I press play. Suddenly I’m squatting amidst the junk objects and cymbals, with two well-worn guitar amplifiers pointing inward from either side. The room feels dank and unpleasantly cramped. In my mind, Makemake are hunched over their speakers like wretched beasts locked away in the dark, banished from the outside world for their obsessive, occasionally gruesome pursuits of contorting sound. The volume feels deliberate dialled down to minimise intrusions upon those that find Makemake little more than a sinful compulsion; they play for themselves exclusively, engaged in a closed feedback loop of persistent experiment and gratified curiosity. Galvanised by privacy and solitude, the duo send sudden inspiration and creative quirks trampling over the counter-voice of moderation and cautious forethought. Part rehearsal space, part unlicensed laboratory of impulse.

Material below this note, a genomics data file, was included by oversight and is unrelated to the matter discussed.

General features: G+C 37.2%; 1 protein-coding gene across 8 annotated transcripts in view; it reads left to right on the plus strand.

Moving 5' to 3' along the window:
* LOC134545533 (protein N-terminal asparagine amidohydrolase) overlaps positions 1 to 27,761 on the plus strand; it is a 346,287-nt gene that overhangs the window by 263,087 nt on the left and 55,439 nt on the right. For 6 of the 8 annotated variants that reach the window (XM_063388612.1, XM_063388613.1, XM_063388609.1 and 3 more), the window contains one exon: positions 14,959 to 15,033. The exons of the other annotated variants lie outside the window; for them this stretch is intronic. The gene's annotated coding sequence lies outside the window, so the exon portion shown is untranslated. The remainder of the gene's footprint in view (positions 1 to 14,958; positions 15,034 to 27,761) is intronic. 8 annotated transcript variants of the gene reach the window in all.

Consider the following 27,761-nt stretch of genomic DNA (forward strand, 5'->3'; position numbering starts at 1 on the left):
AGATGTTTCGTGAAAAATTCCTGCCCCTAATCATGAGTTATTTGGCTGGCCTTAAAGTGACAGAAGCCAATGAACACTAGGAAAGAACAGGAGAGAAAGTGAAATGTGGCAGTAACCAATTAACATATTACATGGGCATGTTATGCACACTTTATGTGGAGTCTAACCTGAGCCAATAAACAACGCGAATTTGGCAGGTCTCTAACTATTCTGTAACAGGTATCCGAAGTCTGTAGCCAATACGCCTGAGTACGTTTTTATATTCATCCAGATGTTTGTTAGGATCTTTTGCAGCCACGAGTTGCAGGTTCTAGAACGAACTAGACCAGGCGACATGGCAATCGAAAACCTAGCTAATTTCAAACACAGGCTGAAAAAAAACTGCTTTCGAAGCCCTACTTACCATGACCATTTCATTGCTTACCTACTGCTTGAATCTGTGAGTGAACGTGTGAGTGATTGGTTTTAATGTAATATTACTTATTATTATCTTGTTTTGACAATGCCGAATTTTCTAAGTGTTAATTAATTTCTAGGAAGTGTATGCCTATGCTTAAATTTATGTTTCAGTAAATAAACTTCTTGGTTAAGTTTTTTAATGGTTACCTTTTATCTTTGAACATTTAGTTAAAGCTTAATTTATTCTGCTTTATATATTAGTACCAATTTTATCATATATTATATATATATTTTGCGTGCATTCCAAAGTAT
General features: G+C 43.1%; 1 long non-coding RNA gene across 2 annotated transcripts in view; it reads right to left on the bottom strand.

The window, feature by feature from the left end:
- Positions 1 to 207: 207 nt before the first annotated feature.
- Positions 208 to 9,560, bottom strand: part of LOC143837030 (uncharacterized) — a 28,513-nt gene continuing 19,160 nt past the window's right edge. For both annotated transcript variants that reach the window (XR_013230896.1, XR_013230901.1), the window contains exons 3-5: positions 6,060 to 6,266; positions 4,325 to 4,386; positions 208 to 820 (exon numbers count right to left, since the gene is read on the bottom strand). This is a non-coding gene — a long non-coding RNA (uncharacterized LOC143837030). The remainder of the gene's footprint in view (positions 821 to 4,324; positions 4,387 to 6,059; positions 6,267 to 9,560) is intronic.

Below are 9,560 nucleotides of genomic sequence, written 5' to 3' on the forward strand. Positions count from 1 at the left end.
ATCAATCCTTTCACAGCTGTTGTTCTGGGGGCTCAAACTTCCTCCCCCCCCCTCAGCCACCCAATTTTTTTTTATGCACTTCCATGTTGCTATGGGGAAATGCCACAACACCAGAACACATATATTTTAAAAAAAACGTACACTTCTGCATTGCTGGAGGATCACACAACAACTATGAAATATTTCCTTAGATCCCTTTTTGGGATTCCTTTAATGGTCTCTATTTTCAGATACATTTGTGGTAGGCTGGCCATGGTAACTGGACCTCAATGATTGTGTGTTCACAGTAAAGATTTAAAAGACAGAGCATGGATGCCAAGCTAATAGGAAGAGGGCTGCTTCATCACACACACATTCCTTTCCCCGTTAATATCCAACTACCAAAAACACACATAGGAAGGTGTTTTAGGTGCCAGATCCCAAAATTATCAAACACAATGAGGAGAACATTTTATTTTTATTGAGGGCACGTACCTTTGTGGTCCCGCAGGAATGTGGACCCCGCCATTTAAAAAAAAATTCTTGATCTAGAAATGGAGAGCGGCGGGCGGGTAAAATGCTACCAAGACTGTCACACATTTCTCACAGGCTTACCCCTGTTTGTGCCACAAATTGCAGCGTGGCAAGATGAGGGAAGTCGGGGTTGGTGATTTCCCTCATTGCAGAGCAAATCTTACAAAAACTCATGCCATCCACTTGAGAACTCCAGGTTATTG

Strings feature heavily: the crooked clunks of prepared guitars, the lament of misused violin bows, the drawl of drunken free jazz imitation. At certain points I can hear the sounds of knuckles and fingernails attacking the strings, with friction cutting viscerally above the muddier, amplified alter-ego. Everything feels eroded and second-hand, the timbre fatigued by the passing of time and accumulation of neglect; I can hear the dents in cymbals as they wash outward, and wince as the strings wobble out of tune as their elastic strength is sapped by oxidation. From The Earth To The Moon puts a momentary halt to the process of degradation, rousing aged materials with fresh improvisatory spirit. For 40 minutes, even the most decrepit sonic materials bounce and bend with the jubilation of the new and the now.